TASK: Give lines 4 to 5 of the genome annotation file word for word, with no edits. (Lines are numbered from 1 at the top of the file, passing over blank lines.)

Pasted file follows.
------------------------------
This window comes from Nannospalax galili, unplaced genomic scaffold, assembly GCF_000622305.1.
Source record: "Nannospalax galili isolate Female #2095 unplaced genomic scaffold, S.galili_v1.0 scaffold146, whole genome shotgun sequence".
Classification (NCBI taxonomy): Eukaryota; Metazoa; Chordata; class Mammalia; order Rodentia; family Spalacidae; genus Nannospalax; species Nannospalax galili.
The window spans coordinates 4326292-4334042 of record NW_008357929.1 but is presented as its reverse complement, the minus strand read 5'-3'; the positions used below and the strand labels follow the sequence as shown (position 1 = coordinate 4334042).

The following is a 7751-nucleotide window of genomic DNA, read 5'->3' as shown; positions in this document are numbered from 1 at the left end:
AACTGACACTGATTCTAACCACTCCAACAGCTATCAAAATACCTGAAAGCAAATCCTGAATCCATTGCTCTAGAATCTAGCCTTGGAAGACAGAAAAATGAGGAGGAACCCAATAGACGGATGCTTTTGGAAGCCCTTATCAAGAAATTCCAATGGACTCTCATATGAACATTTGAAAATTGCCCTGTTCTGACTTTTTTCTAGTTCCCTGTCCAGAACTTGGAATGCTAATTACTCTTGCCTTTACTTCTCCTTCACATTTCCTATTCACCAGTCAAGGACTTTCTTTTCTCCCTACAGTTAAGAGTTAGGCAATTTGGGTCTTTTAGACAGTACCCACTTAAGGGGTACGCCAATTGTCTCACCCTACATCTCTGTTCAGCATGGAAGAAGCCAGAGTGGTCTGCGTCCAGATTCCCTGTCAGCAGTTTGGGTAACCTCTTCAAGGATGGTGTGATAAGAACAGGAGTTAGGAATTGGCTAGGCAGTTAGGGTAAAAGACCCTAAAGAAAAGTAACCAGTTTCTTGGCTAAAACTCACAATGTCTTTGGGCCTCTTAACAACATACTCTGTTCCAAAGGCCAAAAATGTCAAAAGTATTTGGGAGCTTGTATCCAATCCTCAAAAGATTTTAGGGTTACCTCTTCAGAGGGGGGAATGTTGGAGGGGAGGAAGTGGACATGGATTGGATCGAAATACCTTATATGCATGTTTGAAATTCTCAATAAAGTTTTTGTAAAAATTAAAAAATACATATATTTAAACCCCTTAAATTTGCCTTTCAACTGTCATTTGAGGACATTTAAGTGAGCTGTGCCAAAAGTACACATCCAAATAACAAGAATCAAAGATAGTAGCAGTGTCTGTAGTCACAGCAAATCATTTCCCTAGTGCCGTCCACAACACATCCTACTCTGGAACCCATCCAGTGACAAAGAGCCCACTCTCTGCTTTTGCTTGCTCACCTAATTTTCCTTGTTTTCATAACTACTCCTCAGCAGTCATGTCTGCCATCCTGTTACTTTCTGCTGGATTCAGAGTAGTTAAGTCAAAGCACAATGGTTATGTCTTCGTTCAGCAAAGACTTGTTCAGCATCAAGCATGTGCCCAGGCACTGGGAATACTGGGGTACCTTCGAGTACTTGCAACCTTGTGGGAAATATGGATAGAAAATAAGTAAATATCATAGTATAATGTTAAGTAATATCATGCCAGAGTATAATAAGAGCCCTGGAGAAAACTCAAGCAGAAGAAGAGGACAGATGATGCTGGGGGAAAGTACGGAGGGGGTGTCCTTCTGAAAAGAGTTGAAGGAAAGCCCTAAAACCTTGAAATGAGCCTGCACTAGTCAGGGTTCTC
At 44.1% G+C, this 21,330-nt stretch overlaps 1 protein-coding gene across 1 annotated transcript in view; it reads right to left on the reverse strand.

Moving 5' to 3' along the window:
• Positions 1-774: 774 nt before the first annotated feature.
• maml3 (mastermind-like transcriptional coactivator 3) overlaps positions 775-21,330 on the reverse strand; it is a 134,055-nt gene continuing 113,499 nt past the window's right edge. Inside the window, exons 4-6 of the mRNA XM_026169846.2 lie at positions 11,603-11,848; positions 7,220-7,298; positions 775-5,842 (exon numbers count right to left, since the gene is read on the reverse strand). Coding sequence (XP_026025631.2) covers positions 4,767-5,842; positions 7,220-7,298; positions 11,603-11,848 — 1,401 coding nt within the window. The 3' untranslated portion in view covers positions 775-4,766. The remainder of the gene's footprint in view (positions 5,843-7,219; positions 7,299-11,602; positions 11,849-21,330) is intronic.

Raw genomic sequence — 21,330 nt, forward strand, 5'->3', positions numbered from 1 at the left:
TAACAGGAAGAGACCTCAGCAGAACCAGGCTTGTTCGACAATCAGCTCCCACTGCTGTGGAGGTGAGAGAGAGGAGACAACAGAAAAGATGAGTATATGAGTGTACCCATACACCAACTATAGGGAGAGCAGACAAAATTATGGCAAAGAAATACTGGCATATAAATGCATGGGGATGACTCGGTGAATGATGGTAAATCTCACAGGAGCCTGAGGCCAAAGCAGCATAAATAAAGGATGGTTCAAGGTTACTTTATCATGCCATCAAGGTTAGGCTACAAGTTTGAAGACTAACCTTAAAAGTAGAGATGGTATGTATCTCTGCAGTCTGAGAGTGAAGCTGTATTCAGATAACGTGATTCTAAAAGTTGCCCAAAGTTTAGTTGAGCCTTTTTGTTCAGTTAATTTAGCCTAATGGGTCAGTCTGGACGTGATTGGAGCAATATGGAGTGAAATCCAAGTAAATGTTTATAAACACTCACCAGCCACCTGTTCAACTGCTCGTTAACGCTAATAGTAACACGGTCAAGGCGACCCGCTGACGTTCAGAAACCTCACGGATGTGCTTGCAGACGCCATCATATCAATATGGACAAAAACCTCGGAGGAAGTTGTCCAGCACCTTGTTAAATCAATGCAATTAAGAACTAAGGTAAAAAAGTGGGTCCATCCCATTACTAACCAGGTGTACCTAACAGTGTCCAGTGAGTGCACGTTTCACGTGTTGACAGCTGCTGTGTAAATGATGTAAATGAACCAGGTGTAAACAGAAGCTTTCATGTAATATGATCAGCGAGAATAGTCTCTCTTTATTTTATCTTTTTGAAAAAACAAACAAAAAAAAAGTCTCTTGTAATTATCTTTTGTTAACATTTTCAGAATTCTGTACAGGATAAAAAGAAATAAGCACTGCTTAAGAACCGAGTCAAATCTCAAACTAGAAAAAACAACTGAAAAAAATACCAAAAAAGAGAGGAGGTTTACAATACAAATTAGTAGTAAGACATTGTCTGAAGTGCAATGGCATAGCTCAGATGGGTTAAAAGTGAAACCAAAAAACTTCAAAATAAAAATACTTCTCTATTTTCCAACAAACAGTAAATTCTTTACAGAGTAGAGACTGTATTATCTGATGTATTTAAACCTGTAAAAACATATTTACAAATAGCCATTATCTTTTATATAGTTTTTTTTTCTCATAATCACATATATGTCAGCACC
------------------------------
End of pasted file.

The window spans coordinates 4326292-4334042 of record NW_008357929.1 but is presented as its reverse complement, the minus strand read 5'-3'; the positions used below and the strand labels follow the sequence as shown (position 1 = coordinate 4334042).

The following is a 7751-nucleotide window of genomic DNA, read 5'->3' as shown; positions in this document are numbered from 1 at the left end: